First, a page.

Clinical Skills Development Service

Frail Older Person

The journey through the healthcare system can be daunting and overwhelming for many patients, especially for the frail older patient. CSDS/CEQ in collaboration with Metro North HHS have created a training resource video to promote awareness and understanding of the frail older patient experience, particularly when requiring travel from rural and remote areas to unfamiliar metropolitan healthcare facilities.

What is the Care of the Frail Older Person?

As our population has aged, our health service needs to respond to the challenges presented when providing care to this potentially vulnerable group.

Trends show increasing numbers of very elderly people presenting to our hospitals and that these patients tend to be sicker and stay in hospital longer than their younger counterparts.

Inappropriate admissions and unnecessarily long periods in hospital can contribute to a frail older person declining in function to a point where they are unable to return home. Frail older people are also particularly at risk of harm related to medications and investigations, as well as being at risk of acute confusion, falls and pressure injuries while in hospital.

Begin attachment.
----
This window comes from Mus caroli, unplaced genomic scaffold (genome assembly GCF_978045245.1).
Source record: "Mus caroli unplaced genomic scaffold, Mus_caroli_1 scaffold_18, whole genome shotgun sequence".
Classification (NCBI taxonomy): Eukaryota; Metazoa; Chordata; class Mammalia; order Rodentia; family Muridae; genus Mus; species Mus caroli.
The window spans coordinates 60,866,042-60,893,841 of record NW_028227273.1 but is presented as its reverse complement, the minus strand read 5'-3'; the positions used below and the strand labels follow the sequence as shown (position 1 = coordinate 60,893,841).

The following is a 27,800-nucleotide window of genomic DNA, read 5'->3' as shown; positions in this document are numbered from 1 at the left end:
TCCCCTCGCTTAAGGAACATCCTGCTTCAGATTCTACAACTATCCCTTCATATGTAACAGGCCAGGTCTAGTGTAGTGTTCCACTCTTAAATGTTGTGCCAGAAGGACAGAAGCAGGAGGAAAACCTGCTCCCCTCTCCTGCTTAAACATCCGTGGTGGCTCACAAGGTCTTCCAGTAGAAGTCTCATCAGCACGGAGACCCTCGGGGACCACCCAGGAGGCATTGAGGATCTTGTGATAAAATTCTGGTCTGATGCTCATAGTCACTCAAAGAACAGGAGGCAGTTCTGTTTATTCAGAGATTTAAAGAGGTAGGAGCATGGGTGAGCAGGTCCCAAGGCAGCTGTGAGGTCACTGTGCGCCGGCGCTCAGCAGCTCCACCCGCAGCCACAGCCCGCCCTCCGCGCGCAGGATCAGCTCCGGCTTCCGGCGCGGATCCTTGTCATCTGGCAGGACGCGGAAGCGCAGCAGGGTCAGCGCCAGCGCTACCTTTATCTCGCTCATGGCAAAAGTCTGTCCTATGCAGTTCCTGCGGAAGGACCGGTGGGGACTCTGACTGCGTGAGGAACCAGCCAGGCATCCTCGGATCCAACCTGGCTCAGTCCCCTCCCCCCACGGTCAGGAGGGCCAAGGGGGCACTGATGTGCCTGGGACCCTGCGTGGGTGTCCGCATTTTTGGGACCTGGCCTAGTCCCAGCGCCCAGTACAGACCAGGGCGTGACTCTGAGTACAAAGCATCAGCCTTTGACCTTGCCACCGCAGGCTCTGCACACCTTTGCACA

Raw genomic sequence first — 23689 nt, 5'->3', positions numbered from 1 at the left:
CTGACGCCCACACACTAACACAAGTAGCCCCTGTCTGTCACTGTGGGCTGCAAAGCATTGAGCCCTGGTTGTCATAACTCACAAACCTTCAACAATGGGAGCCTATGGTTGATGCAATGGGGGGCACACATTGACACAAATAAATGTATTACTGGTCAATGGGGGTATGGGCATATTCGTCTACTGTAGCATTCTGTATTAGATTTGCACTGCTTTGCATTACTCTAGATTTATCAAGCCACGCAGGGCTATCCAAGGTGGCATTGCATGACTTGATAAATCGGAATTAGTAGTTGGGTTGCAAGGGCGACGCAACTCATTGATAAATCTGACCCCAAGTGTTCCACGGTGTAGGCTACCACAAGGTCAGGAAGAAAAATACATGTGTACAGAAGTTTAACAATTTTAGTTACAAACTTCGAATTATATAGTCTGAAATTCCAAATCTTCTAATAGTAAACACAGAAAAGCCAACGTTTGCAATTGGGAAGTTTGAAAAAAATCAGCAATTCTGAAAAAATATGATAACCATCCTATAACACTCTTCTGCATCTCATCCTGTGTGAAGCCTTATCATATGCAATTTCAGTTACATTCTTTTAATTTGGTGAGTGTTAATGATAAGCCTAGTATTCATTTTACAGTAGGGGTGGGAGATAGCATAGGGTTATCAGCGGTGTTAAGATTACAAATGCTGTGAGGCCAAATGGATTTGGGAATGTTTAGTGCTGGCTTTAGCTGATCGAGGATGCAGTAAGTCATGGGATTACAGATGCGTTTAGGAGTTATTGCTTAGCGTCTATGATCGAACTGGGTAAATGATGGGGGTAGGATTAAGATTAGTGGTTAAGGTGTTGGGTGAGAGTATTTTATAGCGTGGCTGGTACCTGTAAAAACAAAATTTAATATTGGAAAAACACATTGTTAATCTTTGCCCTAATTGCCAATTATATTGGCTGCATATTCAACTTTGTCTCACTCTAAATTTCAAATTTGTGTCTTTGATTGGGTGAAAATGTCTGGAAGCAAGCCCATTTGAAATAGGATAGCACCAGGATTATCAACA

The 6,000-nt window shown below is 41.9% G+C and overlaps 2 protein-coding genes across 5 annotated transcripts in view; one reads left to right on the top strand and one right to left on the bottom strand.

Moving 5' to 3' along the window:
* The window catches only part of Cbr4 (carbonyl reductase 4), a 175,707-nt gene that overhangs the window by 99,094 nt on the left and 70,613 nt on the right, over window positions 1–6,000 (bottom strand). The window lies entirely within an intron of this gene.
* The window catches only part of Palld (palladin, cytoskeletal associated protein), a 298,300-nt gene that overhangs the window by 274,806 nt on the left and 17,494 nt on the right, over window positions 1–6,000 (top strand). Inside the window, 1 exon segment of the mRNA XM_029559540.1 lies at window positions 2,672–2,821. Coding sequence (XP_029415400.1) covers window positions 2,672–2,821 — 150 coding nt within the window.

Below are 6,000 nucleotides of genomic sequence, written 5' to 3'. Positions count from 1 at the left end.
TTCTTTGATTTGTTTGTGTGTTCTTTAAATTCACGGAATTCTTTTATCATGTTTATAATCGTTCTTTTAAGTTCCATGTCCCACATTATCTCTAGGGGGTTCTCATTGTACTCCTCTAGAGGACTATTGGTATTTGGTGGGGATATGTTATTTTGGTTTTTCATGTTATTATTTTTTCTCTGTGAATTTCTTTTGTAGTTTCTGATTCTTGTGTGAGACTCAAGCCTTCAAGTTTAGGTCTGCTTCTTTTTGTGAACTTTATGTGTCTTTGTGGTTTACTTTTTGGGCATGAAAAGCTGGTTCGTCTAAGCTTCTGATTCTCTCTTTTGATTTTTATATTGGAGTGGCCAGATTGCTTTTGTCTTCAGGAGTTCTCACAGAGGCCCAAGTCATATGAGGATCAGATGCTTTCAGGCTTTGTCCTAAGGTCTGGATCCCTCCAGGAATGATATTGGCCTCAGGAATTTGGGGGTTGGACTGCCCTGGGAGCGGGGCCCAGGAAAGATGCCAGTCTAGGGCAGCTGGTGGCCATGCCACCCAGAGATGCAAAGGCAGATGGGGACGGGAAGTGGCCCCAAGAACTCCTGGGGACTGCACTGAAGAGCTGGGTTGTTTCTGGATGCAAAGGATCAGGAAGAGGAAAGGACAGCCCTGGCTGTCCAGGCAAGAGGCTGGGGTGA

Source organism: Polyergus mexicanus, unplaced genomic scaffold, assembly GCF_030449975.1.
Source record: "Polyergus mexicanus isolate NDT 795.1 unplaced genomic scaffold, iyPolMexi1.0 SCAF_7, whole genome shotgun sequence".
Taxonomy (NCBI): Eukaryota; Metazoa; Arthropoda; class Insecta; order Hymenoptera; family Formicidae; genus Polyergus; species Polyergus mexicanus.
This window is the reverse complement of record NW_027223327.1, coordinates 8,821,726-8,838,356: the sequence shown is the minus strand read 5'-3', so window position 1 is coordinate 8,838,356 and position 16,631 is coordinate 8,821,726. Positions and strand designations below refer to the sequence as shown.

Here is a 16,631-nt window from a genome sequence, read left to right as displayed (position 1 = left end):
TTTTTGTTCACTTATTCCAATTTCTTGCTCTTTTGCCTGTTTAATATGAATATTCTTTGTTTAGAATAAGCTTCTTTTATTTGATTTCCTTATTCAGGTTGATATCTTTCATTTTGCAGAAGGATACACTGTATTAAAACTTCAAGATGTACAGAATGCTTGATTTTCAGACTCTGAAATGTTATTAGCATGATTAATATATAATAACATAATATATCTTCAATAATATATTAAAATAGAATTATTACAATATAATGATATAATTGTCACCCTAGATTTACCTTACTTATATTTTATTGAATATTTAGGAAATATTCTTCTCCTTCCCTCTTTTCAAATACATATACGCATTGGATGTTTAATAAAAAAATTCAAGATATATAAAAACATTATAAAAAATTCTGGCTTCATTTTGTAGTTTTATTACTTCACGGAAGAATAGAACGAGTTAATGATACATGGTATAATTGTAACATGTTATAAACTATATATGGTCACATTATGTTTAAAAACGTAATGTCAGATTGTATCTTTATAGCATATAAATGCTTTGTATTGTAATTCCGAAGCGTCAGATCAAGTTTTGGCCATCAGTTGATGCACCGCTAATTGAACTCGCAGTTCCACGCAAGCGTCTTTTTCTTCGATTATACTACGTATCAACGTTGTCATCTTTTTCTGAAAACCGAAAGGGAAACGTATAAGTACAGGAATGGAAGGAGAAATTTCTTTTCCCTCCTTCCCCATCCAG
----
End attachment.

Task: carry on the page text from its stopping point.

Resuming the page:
In fact, when a patient over the age of 85 is hospitalised, the evidence shows they have an average of 1,000 days of life remaining. We want to play our part as a hospital and health service to ensure that time is spent as independently and with as much dignity as possible.

Working together and providing holistic, integrated and responsive care will assist us achieving the best outcomes possible for this at risk group of patients.

Why are we focusing on our frail older patients?

In 2015, the estimated resident population 65 years and older in Metro North was just over 129,000. This age group is projected to grow to more than 160,000 people by 2021.

In 2015-16, 36 per cent of all hospitalisations – almost 83,000 hospitalisations – and 41 per cent – almost 325,000 – bed days in Metro North hospitals were for people aged 65 years and older.
By treating every one of these patients as we would our own family member, we can improve both the quality of life for our patients as well as make a significant difference for the system in relation to bed capacity.

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